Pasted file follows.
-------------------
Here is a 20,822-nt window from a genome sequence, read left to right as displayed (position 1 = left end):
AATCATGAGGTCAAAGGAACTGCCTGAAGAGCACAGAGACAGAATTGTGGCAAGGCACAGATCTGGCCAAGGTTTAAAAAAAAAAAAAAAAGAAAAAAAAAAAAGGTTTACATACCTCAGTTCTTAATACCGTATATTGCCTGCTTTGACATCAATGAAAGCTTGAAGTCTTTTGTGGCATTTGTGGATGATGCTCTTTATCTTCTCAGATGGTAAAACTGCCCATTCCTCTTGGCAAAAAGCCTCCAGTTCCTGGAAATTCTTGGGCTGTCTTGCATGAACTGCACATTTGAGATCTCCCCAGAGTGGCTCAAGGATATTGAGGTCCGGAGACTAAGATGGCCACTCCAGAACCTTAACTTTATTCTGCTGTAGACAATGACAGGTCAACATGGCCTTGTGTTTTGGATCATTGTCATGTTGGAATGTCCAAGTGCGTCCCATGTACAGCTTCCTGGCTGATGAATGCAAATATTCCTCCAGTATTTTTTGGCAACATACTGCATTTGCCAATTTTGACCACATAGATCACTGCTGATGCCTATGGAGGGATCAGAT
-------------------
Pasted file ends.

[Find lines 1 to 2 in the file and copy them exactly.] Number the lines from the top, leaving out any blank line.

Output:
Here is a 20,822-nt window from a genome sequence, read left to right as displayed (position 1 = left end):
AATCATGAGGTCAAAGGAACTGCCTGAAGAGCACAGAGACAGAATTGTGGCAAGGCACAGATCTGGCCAAGGTTTAAAAAAAAAAAAAAAAGAAAAAAAAAAAAGGTTTACATACCTCAGTTCTTAATACCGTATATTGCCTGCTTTGACATCAATGAAAGCTTGAAGTCTTTTGTGGCATTTGTGGATGATGCTCTTTATCTTCTCAGATGGTAAAACTGCCCATTCCTCTTGGCAAAAAGCCTCCAGTTCCTGGAAATTCTTGGGCTGTCTTGCATGAACTGCACATTTGAGATCTCCCCAGAGTGGCTCAAGGATATTGAGGTCCGGAGACTAAGATGGCCACTCCAGAACCTTAACTTTATTCTGCTGTAGACAATGACAGGTCAACATGGCCTTGTGTTTTGGATCATTGTCATGTTGGAATGTCCAAGTGCGTCCCATGTACAGCTTCCTGGCTGATGAATGCAAATATTCCTCCAGTATTTTTTGGCAACATACTGCATTTGCCAATTTTGACCACATAGATCACTGCTGATGCCTATGGAGGGATCAGAT